AU - Creer, Si

AU - Crowther, Thomas W.

AU - Davison, John

AU - Delgado-Baquerizo, Manuel

AU - Dorrepaal, Ellen

AU - Elliott, David R.

AU - Fox, Graeme

AU - Griffiths, Robert I.

AU - Hale, Chris

AU - Hartman, Kyle

AU - Houlden, Ashley

AU - Jones, David L.

AU - Krab, Eveline J.

AU - Maestre, Fernando T.

AU - McGuire, Krista L.

AU - Monteux, Sylvain

AU - Orr, Caroline H.

AU - van der Putten, Wim H.

AU - Roberts, Ian S.

AU - Robinson, David A.

AU - Rocca, Jennifer D.

AU - Rowntree, Jennifer

AU - Schlaeppi, Klaus

AU - Shepherd, Matthew

AU - Singh, Brajesh K.

AU - Straathof, Angela L.

AU - Bhatnagar, Jennifer M.

AU - Thion, Cécile

AU - van der Heijden, Marcel G.A.

AU - de Vries, Franciska T.

N1 - We thank all the people who contributed data and input to this study. This study was conducted at a workshop (May 2015, Manchester, UK) funded by the British Ecological Society’s special interest group Plants-Soils-Ecosystems and organized by F.T.d.V. and K.S.R. This study and participants were funded in part by ERC Advanced Grant 26055290 (K.S.R., and W.H.v.d.P.); BBSRC David Phillips Fellowship (BB/L02456X/1) (F.T.d.V.); ERC Grant Agreements 242658 (BIOCOM) and 647038 (BIODESERT) (F.T.M.); the European Regional Development Fund (Centre of Excellence EcolChange) (J.D.); Yorkshire Agricultural Society, Nafferton Ecological Farming Group, and the Northumbria University Research Development Fund (C.H.O.); BBSRC Training Grant (BB/K501943/1) (C.H.); Wallenberg Academy Fellowship (KAW 2012.0152), Formas (214-2011-788) and Vetenskapsrådet (612-2011-5444) (E.D.); the Glastir Monitoring & Evaluation Programme (contract reference: C147/2010/11) and the full support of the GMEP team on the Glastir project (D.L.J., S.C., and D.A.R.). Computing was facilitated by the University of Manchester Condor pool and the CLIMB infrastructure (http://www.climb.ac.uk).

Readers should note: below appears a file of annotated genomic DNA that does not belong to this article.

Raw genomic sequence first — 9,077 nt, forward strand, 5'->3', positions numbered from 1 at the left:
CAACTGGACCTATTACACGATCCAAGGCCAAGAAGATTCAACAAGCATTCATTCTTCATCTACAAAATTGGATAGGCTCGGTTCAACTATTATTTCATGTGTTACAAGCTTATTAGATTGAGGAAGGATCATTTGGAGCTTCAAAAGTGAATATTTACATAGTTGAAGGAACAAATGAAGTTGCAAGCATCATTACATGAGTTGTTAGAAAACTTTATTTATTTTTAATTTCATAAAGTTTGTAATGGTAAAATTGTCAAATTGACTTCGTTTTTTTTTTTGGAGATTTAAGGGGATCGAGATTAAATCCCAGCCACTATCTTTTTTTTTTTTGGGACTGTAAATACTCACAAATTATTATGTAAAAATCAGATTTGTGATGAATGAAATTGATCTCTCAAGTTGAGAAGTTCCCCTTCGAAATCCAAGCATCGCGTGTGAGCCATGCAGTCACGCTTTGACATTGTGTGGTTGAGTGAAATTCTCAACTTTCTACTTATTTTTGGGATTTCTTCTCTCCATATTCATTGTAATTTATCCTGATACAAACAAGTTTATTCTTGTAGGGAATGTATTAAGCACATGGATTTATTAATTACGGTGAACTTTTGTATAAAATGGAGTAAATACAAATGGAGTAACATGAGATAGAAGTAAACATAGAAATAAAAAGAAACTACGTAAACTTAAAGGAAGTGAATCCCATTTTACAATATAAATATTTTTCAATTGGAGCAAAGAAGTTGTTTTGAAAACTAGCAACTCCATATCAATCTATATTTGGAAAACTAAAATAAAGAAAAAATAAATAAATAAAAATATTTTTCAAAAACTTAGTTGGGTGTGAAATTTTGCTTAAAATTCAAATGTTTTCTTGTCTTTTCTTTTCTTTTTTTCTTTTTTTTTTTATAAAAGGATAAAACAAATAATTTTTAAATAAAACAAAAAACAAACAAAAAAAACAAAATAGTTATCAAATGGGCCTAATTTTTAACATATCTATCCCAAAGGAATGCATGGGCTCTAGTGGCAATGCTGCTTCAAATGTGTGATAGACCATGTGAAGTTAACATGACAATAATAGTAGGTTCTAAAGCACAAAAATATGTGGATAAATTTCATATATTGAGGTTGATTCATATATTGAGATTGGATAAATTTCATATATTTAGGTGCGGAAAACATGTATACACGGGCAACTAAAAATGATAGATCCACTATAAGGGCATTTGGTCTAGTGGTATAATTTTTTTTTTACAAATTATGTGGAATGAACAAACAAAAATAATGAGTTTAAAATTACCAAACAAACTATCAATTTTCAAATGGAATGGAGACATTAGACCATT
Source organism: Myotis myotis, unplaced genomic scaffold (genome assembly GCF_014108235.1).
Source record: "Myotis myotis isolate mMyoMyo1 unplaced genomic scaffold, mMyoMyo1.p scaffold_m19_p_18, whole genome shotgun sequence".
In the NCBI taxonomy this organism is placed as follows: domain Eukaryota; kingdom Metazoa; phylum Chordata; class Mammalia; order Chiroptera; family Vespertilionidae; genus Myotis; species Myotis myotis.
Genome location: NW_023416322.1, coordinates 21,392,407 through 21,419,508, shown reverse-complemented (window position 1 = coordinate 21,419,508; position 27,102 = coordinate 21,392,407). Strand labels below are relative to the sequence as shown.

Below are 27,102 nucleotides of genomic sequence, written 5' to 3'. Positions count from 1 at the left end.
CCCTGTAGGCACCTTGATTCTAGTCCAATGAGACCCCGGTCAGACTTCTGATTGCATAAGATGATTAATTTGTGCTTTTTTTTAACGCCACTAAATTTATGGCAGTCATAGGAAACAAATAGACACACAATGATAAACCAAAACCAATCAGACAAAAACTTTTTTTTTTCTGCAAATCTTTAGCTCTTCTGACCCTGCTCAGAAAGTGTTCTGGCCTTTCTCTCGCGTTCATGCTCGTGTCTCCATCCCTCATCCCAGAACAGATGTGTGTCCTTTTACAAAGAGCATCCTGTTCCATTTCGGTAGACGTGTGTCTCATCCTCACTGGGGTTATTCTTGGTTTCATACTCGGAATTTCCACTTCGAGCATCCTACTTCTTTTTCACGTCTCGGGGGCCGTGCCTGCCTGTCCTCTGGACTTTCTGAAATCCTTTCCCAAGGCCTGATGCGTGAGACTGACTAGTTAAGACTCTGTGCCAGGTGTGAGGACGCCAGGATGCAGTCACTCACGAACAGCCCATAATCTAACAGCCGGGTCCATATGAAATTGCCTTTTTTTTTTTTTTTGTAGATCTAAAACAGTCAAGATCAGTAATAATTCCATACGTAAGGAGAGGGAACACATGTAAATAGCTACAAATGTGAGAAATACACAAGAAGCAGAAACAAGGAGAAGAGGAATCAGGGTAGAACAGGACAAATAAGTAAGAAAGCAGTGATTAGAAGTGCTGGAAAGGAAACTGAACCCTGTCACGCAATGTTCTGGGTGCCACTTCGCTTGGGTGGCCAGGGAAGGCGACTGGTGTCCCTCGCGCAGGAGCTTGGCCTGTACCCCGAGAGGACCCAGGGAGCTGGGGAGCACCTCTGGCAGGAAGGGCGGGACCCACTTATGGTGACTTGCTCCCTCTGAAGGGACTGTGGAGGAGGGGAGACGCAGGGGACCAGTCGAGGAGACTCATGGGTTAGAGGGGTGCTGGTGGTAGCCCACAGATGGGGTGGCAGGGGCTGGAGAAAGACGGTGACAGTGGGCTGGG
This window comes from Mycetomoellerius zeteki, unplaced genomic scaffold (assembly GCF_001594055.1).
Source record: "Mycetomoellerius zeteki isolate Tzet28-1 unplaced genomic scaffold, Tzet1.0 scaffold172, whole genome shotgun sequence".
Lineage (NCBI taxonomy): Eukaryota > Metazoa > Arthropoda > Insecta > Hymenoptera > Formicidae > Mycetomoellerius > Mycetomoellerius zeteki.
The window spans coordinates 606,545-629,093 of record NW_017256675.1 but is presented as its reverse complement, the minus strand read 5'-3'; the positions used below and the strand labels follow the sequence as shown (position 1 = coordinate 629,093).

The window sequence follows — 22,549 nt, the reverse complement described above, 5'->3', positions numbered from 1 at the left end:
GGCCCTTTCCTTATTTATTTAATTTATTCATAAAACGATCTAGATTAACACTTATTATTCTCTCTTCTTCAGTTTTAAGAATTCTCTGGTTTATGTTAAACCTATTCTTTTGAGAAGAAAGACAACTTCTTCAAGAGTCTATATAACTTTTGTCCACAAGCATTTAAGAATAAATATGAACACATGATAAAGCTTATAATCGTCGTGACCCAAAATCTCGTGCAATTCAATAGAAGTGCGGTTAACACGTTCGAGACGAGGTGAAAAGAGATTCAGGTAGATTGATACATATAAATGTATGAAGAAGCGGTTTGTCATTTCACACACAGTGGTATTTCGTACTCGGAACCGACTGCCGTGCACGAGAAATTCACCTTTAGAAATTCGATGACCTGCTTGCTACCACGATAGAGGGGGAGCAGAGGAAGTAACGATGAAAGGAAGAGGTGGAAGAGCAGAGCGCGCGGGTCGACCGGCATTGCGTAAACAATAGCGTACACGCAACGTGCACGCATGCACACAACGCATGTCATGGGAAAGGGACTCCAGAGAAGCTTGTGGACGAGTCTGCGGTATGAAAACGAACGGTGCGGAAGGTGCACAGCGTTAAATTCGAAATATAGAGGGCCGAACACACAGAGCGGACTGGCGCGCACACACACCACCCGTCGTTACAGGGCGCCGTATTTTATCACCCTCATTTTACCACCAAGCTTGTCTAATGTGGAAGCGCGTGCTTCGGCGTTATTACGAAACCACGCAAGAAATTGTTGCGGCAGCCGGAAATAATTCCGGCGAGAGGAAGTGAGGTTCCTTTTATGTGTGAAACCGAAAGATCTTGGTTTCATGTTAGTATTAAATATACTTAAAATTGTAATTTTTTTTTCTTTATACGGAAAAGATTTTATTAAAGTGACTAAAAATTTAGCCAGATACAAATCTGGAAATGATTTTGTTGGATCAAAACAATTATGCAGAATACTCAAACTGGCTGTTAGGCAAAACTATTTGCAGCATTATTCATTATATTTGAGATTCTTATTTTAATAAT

PY - 2018/2/28

Y1 - 2018/2/28